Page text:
Cellular-based meter reading systems are an excellent solution for small populations and/or large service territories. As cellular-based systems are typically hosted and do not require a large investment in software or servers, they are very scalable which is ideal for small populations. For large service areas, cellular-based systems eliminate the need to drive to or drive by the meter to obtain readings as they come to you via cellular connection and hosted service.

Speakers
MH

Michele Harvey

Badger Meter


Thursday September 15, 2016 9:00am - 9:45am MDT
Sunbrook A

9:00am MDT

Cooperative Success – 5MG Tank partnership with Administration, Board of Trustees, Community Council, Engineers, Contractor, Operators, Support Services, and Neighbors
The recent completion of the Kearns Improvemnet District's 5MG tank was a cooperative success that brouhgt together the input and buy-in o fpublic and private organizations, professionals and private individuals. The road to success was cooperative and input. - Engineering Studies and Long Range Planning - Financing – Board of Trustees mandate to pay as you go. Saved money for years.
- Aging Infrastructure
- Site Planning
- Community Council Input and Buy In - Neighbor buy-in
- Engineering Selection (Neighbor protection measures)
- Community Council and Neighbor updates
- Contractor Selection – Seismic monitoring and protection
- Groundbreaking ceremony
- Community Council periodic Project Tours
- Weekly Construction Progress Updates & Photos posted on KID Website
- Neighborhood notifications of night time concrete pours and inconveniences
- Fliers and contact & response information on roadway construction and closures
- Student, Industry, and peer tours of 5MG tank
- Interaction of Maintenance and Operations personnel on facility design, inspection, construction phasing, and placing into service
- O&M Division operating zone water to ensure an adequate supply with the sole 2MG tank on site, and keeping Administration Staff up to date of issues, allowing communication with customers and vendors. This allowed buy-in of project with the staff. Great communication, few surprises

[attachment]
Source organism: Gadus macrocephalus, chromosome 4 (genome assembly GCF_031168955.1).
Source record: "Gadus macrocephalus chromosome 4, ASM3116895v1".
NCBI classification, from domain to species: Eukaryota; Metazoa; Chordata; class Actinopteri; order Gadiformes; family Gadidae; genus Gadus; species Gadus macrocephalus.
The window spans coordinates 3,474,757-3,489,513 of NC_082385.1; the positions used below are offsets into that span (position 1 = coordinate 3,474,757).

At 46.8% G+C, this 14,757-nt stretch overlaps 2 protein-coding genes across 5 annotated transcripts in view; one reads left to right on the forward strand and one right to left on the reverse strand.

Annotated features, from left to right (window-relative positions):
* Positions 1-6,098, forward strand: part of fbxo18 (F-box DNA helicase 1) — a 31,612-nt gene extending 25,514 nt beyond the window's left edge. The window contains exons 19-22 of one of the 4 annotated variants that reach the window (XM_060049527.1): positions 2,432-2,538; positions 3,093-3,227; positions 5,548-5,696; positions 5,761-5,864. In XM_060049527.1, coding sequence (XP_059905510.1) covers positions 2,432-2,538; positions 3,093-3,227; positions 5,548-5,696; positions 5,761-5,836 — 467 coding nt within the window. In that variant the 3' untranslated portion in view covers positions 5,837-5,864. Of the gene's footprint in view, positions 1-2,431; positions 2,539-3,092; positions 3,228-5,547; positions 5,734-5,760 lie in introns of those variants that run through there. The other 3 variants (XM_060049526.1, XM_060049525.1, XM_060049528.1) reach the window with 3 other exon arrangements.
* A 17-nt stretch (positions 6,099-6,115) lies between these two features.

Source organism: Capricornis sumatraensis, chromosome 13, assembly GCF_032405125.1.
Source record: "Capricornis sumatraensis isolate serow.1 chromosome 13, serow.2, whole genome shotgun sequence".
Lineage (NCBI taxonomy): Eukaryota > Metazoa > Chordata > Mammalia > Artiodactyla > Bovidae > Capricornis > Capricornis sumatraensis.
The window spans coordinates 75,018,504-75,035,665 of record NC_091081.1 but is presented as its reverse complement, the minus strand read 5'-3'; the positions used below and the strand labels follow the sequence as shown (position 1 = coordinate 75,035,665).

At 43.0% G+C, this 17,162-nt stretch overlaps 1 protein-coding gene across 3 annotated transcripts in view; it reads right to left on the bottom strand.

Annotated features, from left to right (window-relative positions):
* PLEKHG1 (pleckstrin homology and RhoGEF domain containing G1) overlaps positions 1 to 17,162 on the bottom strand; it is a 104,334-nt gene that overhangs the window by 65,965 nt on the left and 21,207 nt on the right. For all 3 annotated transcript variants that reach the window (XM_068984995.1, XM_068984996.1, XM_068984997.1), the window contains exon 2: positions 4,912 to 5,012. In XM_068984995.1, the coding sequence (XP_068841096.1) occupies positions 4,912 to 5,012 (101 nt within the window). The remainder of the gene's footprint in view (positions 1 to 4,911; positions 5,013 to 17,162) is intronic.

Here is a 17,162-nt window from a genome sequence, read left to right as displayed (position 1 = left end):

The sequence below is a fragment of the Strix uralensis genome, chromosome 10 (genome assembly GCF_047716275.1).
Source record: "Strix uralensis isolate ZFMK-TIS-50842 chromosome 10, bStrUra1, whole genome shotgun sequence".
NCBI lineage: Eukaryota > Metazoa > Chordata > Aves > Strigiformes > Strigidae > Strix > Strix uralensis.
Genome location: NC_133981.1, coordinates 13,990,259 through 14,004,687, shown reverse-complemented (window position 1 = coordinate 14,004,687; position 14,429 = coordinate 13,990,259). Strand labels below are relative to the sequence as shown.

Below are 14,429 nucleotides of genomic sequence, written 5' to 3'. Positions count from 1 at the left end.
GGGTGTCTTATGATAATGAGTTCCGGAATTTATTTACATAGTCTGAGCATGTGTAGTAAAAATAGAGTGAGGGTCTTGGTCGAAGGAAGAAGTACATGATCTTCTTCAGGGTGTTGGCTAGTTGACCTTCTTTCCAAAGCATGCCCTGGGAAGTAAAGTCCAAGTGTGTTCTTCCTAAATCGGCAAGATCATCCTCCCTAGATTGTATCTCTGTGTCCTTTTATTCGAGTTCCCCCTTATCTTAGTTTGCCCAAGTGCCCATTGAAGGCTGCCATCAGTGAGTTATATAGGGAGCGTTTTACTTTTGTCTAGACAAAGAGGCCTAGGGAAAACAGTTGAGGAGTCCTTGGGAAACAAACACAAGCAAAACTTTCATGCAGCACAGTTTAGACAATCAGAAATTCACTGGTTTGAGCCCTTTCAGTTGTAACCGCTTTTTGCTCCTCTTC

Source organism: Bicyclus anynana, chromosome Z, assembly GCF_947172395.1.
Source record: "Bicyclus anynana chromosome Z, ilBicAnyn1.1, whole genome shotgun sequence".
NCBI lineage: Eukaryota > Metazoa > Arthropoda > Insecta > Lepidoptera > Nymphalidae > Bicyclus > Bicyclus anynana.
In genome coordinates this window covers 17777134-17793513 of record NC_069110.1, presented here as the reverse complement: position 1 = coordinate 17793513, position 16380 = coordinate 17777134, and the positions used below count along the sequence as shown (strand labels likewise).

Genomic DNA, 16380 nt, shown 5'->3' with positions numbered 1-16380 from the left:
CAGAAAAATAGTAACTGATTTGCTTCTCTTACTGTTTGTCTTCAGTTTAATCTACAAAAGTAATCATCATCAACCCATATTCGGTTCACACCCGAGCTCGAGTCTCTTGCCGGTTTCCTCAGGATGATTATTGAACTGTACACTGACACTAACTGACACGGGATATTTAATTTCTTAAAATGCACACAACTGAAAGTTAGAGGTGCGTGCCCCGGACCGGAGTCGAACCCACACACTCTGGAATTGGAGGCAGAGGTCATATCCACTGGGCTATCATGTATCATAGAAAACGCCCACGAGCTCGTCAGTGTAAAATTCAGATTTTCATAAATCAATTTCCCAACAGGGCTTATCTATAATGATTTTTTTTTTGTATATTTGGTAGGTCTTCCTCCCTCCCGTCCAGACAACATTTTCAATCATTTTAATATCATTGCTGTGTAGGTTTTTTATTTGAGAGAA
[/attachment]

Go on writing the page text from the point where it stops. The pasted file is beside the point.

- Instant response to neighbor issues or concerns
- Quality Contractor and daily interaction with KID Administration and Inspection personnel
- Quality Engineered plans and specifications.

Speakers

Thursday September 15, 2016 9:00am - 9:45am MDT
Sunbrook B

9:00am MDT

Latest Trends in Environmental Liability Insurance
Many years ago the insurance coverage available to protect water organizations against environmental risks and related damage, was limited in scope and may not have been cost effective. Fortunately today the insurance market has stabilized and significantly improved in the way environmental risk is evaluated and the scope of coverage that is available. The insurance industry has been evolving in recognition and the ability to insure these risks. This presentation will include an overview of the environmental coverage that may be evident in a standard general liability policy, as well as the extension of coverage that is available from an environmental risk policy.

Speakers
avatar for Brian Child

Brian Child

Account Executive, Olympus Insurance
Brian Child has been an Account Executive with Olympus Insurance for the past 15 years.  Brian works with hundreds of public sector and utility organizations throughout the western US.  Brian works with clients to develop effective risk management and insurance programs and is involved... Read More →


Thursday September 15, 2016 9:00am - 9:45am MDT
Sunbrook C

9:00am MDT

Ozone on a Budget